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Mental Health Group at college campus
Dean of Campus Wellness and Student Development Dana Manzo speaks with Beacon students.

By Beacon Staff

There has been a growing public interest and awareness around mental health over the past decade and that awareness hasn’t escaped college campuses. At Beacon College, that has translated into innovations and a greater range of options for students — many of which could not have come at a better time. 

Last year, the college added to its roster of services, including hiring wellness ambassadors: Beacon students assigned to the Counseling Center and charged with helping fellow students via interactive activities, workshops and research on health and wellness topics, among other tasks. 

Beacon also partnered with an outside agency to offer a wellness line: a phone counseling service available to students 24 hours a day, seven days a week. A mobile application that allows them to access a myriad of topics on self-care is now also available to students struggling with mental health at the touch of a button. 

“The increase in demand has inspired us to think more creatively about how to meet the needs of our students,” said Dana Manzo, dean of campus wellness and student development. “And I think having that awareness of the importance of mental health [in a student’s education] has been really helpful in validating what we’re doing.”  

In addition, the college created a triage system to assess students’ level of need and expanded referrals to other areas, an idea centered on the notion that all departments should be instrumental in helping solve a crisis and that some problems can be best resolved by consulting partners outside the counseling unit. 

“Sometimes a student may come into the Counseling Center, where they’ll be assessed by a site counselor, but maybe it’s actually not counseling that they need; maybe they need to meet with their learning specialist or a community educator, or maybe they need to get more involved in activities, and so we can refer them to the correct place … and that allows us to be proactive and to have our counselors available to deal with more severe issues,” Manzo added. 

These measures helped ease the pressure on the college’s Counseling Center. For context, before the pandemic, the center saw 50 percent of the student body referred to its services for some type of mental health assistance during a given semester. During the pandemic, that number jumped to 70 percent.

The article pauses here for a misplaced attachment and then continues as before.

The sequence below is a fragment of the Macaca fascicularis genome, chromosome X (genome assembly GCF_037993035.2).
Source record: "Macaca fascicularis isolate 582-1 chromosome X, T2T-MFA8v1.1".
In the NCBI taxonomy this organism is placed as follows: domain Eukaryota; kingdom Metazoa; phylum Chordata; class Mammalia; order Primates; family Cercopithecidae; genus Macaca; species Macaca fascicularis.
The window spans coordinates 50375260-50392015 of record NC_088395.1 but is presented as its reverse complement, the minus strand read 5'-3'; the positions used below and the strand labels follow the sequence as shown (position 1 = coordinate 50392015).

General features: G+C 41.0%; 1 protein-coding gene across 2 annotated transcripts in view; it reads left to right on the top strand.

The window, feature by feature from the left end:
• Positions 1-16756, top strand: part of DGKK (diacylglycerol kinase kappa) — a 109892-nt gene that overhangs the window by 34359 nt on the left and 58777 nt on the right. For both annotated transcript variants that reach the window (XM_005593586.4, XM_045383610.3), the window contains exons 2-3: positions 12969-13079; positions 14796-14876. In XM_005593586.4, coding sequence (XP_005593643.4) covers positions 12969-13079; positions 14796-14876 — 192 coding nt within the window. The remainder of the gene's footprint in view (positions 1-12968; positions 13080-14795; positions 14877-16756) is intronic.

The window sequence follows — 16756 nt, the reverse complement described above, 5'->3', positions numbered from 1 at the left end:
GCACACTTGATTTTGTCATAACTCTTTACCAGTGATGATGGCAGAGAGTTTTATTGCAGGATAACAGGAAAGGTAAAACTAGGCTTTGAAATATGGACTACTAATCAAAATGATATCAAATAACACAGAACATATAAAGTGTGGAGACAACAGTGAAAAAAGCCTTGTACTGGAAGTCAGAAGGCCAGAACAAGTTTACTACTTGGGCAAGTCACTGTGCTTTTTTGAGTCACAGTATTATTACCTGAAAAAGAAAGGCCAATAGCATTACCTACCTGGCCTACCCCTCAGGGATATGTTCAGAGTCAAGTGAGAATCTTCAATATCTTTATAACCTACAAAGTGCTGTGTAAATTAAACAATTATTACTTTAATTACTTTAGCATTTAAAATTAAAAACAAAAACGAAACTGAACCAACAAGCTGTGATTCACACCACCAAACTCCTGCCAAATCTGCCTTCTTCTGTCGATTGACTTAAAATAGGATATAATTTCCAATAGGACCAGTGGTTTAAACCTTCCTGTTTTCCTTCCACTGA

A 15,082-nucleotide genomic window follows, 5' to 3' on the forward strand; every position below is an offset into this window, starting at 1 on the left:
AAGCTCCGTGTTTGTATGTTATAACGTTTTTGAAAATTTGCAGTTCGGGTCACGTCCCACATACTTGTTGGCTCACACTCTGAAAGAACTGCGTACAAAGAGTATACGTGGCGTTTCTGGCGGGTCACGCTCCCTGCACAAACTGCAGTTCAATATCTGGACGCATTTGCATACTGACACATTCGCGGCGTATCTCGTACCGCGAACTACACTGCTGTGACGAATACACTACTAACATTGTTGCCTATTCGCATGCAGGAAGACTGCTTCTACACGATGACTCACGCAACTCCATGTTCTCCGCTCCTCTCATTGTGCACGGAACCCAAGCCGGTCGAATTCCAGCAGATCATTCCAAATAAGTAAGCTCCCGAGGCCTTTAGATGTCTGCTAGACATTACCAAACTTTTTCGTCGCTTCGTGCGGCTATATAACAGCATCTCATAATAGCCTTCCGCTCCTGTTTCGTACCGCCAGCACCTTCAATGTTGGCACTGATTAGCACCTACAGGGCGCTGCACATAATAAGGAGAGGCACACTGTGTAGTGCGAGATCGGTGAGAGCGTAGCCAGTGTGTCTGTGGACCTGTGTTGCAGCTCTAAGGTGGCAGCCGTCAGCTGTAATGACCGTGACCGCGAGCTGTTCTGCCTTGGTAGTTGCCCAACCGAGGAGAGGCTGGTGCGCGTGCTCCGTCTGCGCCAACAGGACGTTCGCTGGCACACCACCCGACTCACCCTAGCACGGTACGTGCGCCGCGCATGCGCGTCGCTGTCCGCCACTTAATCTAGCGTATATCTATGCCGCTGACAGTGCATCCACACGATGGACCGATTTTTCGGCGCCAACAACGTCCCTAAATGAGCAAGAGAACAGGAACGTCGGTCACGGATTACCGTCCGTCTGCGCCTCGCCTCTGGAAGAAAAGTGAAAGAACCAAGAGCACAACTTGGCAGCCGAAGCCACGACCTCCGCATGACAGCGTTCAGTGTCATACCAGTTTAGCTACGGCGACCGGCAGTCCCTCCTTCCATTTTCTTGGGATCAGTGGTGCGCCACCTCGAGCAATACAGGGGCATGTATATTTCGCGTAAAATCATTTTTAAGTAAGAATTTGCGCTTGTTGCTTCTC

Preventative care is key to good mental health. And coping skills to address anxiety, depression, all of which spiked during the pandemic for a number of reasons, provide crucial tools for navigating college life successfully. 

To teach those skills, Manzo recently developed and implemented a psychology elective on emotion regulation and social problem-solving, an approach based on dialectical behavior therapy (DBT), a type of cognitive behavioral therapy that emphasizes mindfulness. 

Some of those same tips are also shared during new student orientation and through a series of skills workshops offered throughout the year. They are also embedded in the orientation parents receive at the college. 

“I’ve been at Beacon for over 10 years and, when I started here, it was nothing like the mental health issues I’m seeing now, including a lack of ability to cope,” said Manzo. 

“So, now we do a lot more skill building, professional development and suicide prevention awareness, we start teaching emotion regulation, distress tolerance skills very early on and use multiple platforms to give students an opportunity to understand the content in ways best suited to their learning style. We are mindful to balance skill building with support and validation to create an environment where students feel they belong and where they matter,” she added. 

Since 2018, Beacon has offered a virtual college transition program known as Navigator PREP that helps students adapt as they move from high-school to college life. Cohorts can meet for three months, six months or nine months, depending on students’ preferences. And they also include parent workshops designed to help parents help students succeed. 

James Borden, transition coordinator, said the program is instrumental in tackling topics that lead to better mental health. Via Zoom meetings, students learn to identify areas where they need academic support and how those needs tie into their particular learning challenge. They also learn how to access assistive technologies and practice self-advocacy. Study tips, socialization skills, dealing with setbacks, time management strategies and emotional self-regulation are also an integral part of the curriculum. 

All of this translates into less anxious, more successful students, Borden said. 

“I like to tell my students that going away to college is a very big step in life; comparable to things like getting married, raising a family, moving, and getting a new job.  Those are stressful times,” he added. 

“What I’m trying to work on with students is giving them the skills that they need to be successful and sometimes that can be simple things; but if applied, they are things that will definitely decrease stress and have an impact.”